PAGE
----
- Daryl Baldwin, a linguist and cultural preservationist working to restore the culture of the Maayami (Miami) people to their descendants.
- Subhash Khot, a theoretical computer scientist working on problems of optimization and approximation in computational complexity
- Dianne Newman, a microbiologist studying the metabolic processes of ancient microbes
- Victoria Orphan, a geobiologist exploring the microbial communities in extreme environments and their influence on the oceans
- Manu Prakash, a physical biologist exploring how organisms work from a physics perspective and an inventor of low cost research tools suitable for fieldwork
- Rebecca Richards-Kortum, a bioengineer working on diagnostic technologies that can be used in low resource settings
- Bill Thies, a computer scientist helping create communications and information technologies for use in low-income communities of the developing world.
- JIn-Quan Yu, a synthetic chemist pioneering new techniques for breaking inert hydrogen-carbon bonds (a critical step in creating many complex compounds
The 2016 Golden Goose Awards ceremony will take place on Thursday, September 22 at the Library of Congress. If you can’t make it there in person, the event will be streamed online starting at 5:30 p.m. Eastern time on Thursday. This year the organizers have been teasing a documentary that will be premiered at the ceremony.
Three sets of researchers are being recognized tomorrow for their work on research projects that led to applications that could not have been predicted from the beginning of those projects. Earlier this year the organizers announced two of these research teams: Edward Knipling and Raymond Bushland for their work on the sex lives of screwworm flies; and the team of Peter Bearman, Barbara Entwisle, Kathleen Mullan Harris, Ronald Rindfuss, and Richard Udry for their work on a longitudinal study of adolescents into adulthood call the Add Health study.
The final group recognized this year are John J. Bartholdi III, Sunil Nakrani, Thomas D. Seeley, Craig A. Tovey, and John Hagood Vande Vate. They worked on a problem in computing and utilized work in biology to find a solution – the ‘honey bee’ algorithm. Over the course of years these researchers determined how to apply lessons from how bees allocate foragers for optimum nectar collection to computer networks. With support from the Office of Naval Research and the National Science Foundation, they developed equations to express how these foragers are allocated – without a central authority. From there Nakrani joined the group to try and determine how computer servers can most efficiently address the ever changing nature of Internet traffic.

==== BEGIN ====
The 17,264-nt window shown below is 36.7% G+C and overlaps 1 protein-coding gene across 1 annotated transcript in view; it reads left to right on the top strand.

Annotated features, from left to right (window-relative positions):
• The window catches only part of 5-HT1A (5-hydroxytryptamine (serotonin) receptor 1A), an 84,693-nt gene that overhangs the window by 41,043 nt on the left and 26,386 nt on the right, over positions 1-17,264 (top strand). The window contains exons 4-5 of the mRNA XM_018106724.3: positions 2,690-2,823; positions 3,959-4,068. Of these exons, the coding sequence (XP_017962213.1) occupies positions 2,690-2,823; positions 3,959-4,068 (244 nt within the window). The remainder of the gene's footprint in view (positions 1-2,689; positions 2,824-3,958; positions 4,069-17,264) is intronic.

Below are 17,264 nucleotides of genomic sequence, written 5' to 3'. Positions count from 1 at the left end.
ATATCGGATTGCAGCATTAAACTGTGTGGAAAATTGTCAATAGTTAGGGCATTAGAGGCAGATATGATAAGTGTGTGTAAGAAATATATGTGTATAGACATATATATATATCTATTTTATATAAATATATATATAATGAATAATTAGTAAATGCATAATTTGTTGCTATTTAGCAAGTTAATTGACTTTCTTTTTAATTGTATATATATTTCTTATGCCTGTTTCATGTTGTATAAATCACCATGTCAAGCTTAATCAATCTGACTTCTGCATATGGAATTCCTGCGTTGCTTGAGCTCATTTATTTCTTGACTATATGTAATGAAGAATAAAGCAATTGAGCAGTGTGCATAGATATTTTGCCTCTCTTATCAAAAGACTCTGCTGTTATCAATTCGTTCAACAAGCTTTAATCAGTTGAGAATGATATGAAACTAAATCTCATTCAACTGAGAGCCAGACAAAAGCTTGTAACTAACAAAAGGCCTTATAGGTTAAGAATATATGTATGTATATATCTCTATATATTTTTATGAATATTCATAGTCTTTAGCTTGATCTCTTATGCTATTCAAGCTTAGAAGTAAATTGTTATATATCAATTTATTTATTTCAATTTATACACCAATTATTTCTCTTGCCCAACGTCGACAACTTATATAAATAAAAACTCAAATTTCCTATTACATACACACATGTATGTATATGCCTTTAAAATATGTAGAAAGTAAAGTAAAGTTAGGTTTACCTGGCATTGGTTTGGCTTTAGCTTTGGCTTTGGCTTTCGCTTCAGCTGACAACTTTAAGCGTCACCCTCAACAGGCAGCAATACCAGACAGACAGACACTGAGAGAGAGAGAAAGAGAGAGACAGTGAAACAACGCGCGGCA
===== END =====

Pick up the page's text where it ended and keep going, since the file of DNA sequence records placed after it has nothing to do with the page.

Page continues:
An important part of this story in the context of the Golden Goose Awards is that the web server application was not the first attempt to find a useful application for the honey bee algorithm. After coming up short in applying the model to ant colonies and transportation networks, Nakrani and Tovey collaborated to demonstrate the applicability of the model to web servers. Besides helping Nakrani earn his Ph.D., this work has been highly cited in a variety of other fields, including the Web hosting services that benefit tremendously from biologically inspired algorithms like theirs.
Nominations are now open for the 2017 Golden Goose Awards. Consult the website for the complete list of requirements, but the top criteria are that the research has led to significant social and/or economic impacts and that research has received federal research funds that contributed to the discovery. As the honey bee algorithm story demonstrates, non-U.S. research funds are not a disqualification. Consideration will be given to nominated work that led to benefits that were unforeseen at the time of the work, seemed ‘odd’ or unusual (which might have prompted criticism at the time of the work), and/or demonstrated some level of serendipity.